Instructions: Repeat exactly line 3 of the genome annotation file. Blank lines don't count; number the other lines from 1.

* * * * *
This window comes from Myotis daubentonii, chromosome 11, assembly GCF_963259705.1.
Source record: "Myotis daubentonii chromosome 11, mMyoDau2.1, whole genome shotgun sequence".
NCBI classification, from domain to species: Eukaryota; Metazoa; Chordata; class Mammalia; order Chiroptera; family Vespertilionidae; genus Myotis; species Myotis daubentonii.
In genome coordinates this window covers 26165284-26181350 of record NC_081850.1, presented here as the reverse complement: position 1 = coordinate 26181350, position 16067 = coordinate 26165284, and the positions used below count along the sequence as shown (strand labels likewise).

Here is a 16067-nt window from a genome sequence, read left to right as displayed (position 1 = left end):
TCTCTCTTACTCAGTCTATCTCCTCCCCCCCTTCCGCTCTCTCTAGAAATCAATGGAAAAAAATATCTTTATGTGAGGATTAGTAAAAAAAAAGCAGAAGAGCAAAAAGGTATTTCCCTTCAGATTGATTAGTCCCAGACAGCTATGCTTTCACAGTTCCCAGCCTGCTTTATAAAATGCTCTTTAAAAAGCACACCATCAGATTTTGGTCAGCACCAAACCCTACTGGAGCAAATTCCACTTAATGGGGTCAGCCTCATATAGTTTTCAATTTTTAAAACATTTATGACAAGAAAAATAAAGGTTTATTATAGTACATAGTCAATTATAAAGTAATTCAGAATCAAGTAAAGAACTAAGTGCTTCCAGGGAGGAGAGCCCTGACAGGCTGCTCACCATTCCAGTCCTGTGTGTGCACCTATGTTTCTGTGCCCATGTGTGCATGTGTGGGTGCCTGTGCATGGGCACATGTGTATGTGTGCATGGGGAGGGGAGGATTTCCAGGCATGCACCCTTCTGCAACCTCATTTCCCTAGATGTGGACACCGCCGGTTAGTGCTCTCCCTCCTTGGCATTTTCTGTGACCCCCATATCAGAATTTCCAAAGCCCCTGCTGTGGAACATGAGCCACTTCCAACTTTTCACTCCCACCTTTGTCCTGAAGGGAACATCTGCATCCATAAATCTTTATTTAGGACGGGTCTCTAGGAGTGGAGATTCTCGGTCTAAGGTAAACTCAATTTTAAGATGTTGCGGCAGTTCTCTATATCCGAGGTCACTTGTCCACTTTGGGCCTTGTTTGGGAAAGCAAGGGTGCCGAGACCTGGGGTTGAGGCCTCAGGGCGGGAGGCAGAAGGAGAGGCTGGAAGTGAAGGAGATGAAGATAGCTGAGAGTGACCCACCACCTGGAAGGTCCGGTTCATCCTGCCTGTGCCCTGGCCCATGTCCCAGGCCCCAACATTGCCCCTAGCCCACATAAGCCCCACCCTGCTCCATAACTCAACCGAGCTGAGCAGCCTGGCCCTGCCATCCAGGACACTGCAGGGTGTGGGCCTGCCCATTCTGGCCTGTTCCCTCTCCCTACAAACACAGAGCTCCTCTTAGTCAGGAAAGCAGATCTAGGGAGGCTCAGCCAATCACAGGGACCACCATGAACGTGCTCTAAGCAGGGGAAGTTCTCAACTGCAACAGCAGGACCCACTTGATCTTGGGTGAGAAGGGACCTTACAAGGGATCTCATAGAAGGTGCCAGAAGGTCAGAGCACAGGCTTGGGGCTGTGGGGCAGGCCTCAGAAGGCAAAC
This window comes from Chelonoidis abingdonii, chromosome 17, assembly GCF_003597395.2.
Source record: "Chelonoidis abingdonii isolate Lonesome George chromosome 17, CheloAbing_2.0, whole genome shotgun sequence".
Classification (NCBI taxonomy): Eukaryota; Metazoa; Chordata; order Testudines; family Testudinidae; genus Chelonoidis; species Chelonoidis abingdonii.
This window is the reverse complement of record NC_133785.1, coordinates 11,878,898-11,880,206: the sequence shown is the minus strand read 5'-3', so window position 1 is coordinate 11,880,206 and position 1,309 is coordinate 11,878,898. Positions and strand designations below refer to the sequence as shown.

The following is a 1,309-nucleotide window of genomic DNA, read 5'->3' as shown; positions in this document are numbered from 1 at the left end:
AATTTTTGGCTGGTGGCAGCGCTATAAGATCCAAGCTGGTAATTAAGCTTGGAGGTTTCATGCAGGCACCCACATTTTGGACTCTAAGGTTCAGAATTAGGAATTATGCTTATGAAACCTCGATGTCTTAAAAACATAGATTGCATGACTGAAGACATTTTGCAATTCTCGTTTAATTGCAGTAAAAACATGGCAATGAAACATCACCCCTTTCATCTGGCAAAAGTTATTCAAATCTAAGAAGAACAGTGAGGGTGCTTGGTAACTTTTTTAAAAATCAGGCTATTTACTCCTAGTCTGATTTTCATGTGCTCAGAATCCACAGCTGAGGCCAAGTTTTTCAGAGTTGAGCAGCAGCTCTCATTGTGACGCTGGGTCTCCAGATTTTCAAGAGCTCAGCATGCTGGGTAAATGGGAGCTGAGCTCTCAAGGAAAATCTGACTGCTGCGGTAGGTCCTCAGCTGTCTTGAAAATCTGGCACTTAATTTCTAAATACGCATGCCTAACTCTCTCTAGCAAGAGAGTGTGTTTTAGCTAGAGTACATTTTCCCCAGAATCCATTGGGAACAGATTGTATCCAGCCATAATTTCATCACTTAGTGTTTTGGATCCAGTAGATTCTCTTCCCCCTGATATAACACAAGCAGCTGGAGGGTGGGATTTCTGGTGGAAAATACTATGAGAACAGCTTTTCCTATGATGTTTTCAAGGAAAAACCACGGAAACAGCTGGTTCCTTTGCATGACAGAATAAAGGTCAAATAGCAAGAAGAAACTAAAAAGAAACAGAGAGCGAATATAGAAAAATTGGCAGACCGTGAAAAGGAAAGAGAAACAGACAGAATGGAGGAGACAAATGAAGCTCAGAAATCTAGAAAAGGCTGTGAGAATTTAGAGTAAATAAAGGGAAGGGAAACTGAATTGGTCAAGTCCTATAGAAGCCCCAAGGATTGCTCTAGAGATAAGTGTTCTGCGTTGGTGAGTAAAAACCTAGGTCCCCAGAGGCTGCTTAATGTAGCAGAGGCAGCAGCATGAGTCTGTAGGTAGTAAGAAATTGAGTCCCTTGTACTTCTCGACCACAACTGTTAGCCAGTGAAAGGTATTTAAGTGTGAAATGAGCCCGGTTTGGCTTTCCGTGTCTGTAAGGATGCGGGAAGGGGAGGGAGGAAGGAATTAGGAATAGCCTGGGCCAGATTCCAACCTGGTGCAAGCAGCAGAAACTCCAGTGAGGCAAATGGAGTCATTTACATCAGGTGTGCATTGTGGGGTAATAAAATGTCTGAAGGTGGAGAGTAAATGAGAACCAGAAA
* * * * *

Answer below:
NCBI classification, from domain to species: Eukaryota; Metazoa; Chordata; class Mammalia; order Chiroptera; family Vespertilionidae; genus Myotis; species Myotis daubentonii.